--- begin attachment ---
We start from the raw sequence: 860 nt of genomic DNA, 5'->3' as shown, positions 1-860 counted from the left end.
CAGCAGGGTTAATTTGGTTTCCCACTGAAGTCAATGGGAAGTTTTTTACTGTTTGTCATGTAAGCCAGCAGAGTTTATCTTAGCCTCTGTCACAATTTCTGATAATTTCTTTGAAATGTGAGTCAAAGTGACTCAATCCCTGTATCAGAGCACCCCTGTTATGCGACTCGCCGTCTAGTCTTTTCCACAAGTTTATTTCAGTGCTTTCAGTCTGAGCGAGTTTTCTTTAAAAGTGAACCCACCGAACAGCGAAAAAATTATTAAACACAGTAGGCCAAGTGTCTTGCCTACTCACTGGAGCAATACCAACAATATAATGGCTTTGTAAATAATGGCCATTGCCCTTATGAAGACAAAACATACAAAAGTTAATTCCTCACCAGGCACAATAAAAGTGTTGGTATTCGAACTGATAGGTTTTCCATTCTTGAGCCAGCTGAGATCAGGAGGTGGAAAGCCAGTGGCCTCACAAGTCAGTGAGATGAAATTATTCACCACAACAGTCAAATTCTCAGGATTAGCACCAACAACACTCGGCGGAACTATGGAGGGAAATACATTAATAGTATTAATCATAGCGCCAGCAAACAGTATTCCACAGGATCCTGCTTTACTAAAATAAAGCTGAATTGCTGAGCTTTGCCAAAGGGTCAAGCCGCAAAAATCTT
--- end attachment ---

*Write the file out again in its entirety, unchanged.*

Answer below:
We start from the raw sequence: 860 nt of genomic DNA, 5'->3' as shown, positions 1-860 counted from the left end.
CAGCAGGGTTAATTTGGTTTCCCACTGAAGTCAATGGGAAGTTTTTTACTGTTTGTCATGTAAGCCAGCAGAGTTTATCTTAGCCTCTGTCACAATTTCTGATAATTTCTTTGAAATGTGAGTCAAAGTGACTCAATCCCTGTATCAGAGCACCCCTGTTATGCGACTCGCCGTCTAGTCTTTTCCACAAGTTTATTTCAGTGCTTTCAGTCTGAGCGAGTTTTCTTTAAAAGTGAACCCACCGAACAGCGAAAAAATTATTAAACACAGTAGGCCAAGTGTCTTGCCTACTCACTGGAGCAATACCAACAATATAATGGCTTTGTAAATAATGGCCATTGCCCTTATGAAGACAAAACATACAAAAGTTAATTCCTCACCAGGCACAATAAAAGTGTTGGTATTCGAACTGATAGGTTTTCCATTCTTGAGCCAGCTGAGATCAGGAGGTGGAAAGCCAGTGGCCTCACAAGTCAGTGAGATGAAATTATTCACCACAACAGTCAAATTCTCAGGATTAGCACCAACAACACTCGGCGGAACTATGGAGGGAAATACATTAATAGTATTAATCATAGCGCCAGCAAACAGTATTCCACAGGATCCTGCTTTACTAAAATAAAGCTGAATTGCTGAGCTTTGCCAAAGGGTCAAGCCGCAAAAATCTT